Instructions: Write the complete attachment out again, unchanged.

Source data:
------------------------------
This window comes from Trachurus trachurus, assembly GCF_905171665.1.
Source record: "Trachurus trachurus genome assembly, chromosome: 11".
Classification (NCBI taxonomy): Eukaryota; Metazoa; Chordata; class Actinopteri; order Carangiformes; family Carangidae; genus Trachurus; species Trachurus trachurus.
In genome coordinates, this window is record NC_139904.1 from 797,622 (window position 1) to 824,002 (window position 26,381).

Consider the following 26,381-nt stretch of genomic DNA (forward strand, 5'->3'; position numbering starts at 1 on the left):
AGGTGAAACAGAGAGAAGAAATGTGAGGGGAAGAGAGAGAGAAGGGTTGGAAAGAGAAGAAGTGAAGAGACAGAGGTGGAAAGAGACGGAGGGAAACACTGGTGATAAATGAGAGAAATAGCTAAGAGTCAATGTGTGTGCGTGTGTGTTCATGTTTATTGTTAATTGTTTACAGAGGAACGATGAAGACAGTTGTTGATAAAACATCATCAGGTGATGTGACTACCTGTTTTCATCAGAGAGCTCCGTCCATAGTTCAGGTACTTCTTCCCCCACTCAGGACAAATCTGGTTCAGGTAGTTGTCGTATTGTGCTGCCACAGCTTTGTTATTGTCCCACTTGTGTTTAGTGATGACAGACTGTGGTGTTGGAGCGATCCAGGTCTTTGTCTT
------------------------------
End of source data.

This window comes from Trachurus trachurus, assembly GCF_905171665.1.
Source record: "Trachurus trachurus genome assembly, chromosome: 11".
Classification (NCBI taxonomy): Eukaryota; Metazoa; Chordata; class Actinopteri; order Carangiformes; family Carangidae; genus Trachurus; species Trachurus trachurus.
In genome coordinates, this window is record NC_139904.1 from 797,622 (window position 1) to 824,002 (window position 26,381).

Consider the following 26,381-nt stretch of genomic DNA (forward strand, 5'->3'; position numbering starts at 1 on the left):
AGGTGAAACAGAGAGAAGAAATGTGAGGGGAAGAGAGAGAGAAGGGTTGGAAAGAGAAGAAGTGAAGAGACAGAGGTGGAAAGAGACGGAGGGAAACACTGGTGATAAATGAGAGAAATAGCTAAGAGTCAATGTGTGTGCGTGTGTGTTCATGTTTATTGTTAATTGTTTACAGAGGAACGATGAAGACAGTTGTTGATAAAACATCATCAGGTGATGTGACTACCTGTTTTCATCAGAGAGCTCCGTCCATAGTTCAGGTACTTCTTCCCCCACTCAGGACAAATCTGGTTCAGGTAGTTGTCGTATTGTGCTGCCACAGCTTTGTTATTGTCCCACTTGTGTTTAGTGATGACAGACTGTGGTGTTGGAGCGATCCAGGTCTTTGTCTT